Delaware AG gives guidance on hate speech after KKK fliers found

KKK recruitment fliers were recently found in parts of southern Delaware. (Courtesy the Harrington Police Department)

KKK recruitment fliers were recently found in parts of southern Delaware. (Courtesy the Harrington Police Department)

After Ku Klux Klan recruitment fliers were reportedly found in parts of southern Delaware, state Attorney General Matt Denn, has reissued guidelines to police and schools detailing how to address hateful threats.

Denn said he wants to ensure law enforcement and school authorities take the necessary and appropriate steps to address hate speech.

“There’s obviously a concern raised when you see a group dedicated to hate and prejudice become active in the area, and certainly we were concerned what might follow from that,” he said. “And with respect to schools, schools have a lot of tools at their disposal in terms of what can and cannot be said in school and even on social media by students.”

“So given this type of activity was starting to happen we wanted to make sure it could be headed off at the pass whenever the law allows,” said Denn.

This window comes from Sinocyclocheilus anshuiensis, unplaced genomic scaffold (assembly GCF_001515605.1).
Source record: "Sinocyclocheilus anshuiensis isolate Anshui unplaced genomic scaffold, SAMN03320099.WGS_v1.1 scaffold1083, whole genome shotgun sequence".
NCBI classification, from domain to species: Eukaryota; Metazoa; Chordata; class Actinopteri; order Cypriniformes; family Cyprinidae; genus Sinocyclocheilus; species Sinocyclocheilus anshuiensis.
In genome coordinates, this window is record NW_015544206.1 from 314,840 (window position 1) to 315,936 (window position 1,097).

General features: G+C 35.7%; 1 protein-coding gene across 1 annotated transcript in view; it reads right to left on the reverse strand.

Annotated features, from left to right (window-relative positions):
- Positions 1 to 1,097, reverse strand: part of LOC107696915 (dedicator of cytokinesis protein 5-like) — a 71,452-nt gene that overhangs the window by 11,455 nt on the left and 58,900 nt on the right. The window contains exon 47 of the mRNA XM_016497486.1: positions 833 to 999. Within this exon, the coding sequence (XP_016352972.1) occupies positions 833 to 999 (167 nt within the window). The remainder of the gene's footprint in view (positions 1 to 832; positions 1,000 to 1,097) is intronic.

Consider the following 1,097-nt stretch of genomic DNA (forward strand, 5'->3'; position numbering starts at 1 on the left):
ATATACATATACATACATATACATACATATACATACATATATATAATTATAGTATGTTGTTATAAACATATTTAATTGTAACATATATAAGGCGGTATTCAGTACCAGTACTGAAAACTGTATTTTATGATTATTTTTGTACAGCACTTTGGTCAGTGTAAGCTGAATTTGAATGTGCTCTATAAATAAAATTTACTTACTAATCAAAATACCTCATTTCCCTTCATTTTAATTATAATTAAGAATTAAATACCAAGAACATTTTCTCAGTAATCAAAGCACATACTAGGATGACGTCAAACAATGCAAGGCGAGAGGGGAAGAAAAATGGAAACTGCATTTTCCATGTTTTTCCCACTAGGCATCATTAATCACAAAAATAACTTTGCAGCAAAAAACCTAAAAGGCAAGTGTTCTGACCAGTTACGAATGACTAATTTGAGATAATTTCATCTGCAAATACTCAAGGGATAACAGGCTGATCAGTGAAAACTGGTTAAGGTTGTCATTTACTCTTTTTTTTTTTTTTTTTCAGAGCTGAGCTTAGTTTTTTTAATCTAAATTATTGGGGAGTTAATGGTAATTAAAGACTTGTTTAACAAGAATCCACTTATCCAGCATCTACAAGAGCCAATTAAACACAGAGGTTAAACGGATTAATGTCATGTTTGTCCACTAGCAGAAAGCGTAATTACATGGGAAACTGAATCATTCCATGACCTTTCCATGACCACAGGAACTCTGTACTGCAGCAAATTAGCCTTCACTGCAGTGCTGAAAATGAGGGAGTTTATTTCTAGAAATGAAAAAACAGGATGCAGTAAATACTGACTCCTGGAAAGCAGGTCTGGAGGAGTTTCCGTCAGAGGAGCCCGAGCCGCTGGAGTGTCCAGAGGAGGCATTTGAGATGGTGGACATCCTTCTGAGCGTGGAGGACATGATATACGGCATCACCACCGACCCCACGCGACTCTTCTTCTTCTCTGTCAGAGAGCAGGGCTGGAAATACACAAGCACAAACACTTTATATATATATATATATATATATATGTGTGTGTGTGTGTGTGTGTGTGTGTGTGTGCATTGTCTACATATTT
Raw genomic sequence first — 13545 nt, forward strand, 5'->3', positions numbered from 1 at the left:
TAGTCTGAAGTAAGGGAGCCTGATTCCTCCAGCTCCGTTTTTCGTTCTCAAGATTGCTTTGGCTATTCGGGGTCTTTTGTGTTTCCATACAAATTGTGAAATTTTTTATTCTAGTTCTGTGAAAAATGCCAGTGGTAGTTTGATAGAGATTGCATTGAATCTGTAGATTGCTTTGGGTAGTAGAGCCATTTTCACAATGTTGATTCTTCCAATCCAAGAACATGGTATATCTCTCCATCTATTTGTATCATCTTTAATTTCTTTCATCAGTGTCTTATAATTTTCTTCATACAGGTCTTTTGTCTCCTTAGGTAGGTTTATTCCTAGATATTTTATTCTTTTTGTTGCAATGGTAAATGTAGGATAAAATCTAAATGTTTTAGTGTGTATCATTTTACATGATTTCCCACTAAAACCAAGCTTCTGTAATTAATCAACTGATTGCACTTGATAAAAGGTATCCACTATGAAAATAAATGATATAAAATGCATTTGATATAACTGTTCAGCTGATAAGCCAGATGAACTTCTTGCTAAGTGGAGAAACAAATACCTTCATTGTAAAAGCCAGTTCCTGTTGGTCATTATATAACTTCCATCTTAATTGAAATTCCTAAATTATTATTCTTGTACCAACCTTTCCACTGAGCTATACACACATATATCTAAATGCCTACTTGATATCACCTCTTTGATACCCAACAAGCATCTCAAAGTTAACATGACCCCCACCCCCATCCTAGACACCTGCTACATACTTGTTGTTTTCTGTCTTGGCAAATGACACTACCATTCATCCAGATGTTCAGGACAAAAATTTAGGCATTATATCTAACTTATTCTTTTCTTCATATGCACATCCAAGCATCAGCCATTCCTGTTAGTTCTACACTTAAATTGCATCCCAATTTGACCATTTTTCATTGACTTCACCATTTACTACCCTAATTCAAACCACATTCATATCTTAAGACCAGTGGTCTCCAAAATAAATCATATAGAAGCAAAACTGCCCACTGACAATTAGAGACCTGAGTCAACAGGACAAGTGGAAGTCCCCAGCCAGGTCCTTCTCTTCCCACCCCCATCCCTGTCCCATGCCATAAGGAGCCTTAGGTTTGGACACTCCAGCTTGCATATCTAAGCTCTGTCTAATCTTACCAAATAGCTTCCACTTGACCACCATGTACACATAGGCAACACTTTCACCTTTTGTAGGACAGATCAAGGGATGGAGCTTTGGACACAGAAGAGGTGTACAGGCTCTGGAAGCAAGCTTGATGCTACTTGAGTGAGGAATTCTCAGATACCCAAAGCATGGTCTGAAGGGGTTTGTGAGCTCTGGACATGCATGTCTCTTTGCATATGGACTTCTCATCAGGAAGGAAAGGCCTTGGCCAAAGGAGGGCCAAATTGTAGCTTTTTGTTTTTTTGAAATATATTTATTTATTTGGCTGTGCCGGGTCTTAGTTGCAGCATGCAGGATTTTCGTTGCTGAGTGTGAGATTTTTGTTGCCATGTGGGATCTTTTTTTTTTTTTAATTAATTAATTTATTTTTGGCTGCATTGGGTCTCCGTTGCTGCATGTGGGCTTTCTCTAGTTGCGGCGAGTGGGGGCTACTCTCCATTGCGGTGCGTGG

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Police have been investigating the distribution of dozens of KKK recruitment fliers in Seaford and Harrington since Saturday. Various fliers call for whites to join the hate group, and include racially charged messages. Similar fliers also were discovered in other parts of the state and in Maryland.

Denn also sent the guidelines out in 2016 after a national rise in hate crimes were reported. In 2017, Delaware prosecuted six cases that included a hate crime charge.

The guidance for law enforcement explains the state’s hate crime statute allows for heightened penalties for other crimes motivated by bias, while the guidance for schools explains its authority to ban hateful speech in their facilities, as well as outside of school on social media if it is directed at students.

“I think there’s a lot of work that can be done at the school level in terms of proactively talking to students about things like inclusion and diversion and tolerance, not trying to rebut particular messages, but better educate students about those positive values,” Denn said. “My sense is our law enforcement organizations are attentive to this issue and are focused on it, so what we’re trying to do as attorneys is make sure they have the legal tools in their hands to be as aggressive as they like to be.”

No charges were filed in Seaford because, Denn said, Delaware law only criminalizes offensive speech if it’s targeted at a specific person or group. In that case, the KKK recruitment fliers were just posted publicly.

“Speaking in a way that’s offensive, and these messages were beyond offensive, that’s not something Delaware law allows to have criminally charged,” he said. “What we’re trying to do with this guidance is make sure they’re aware of all the different circumstances that could, in fact, result in criminal charges.”

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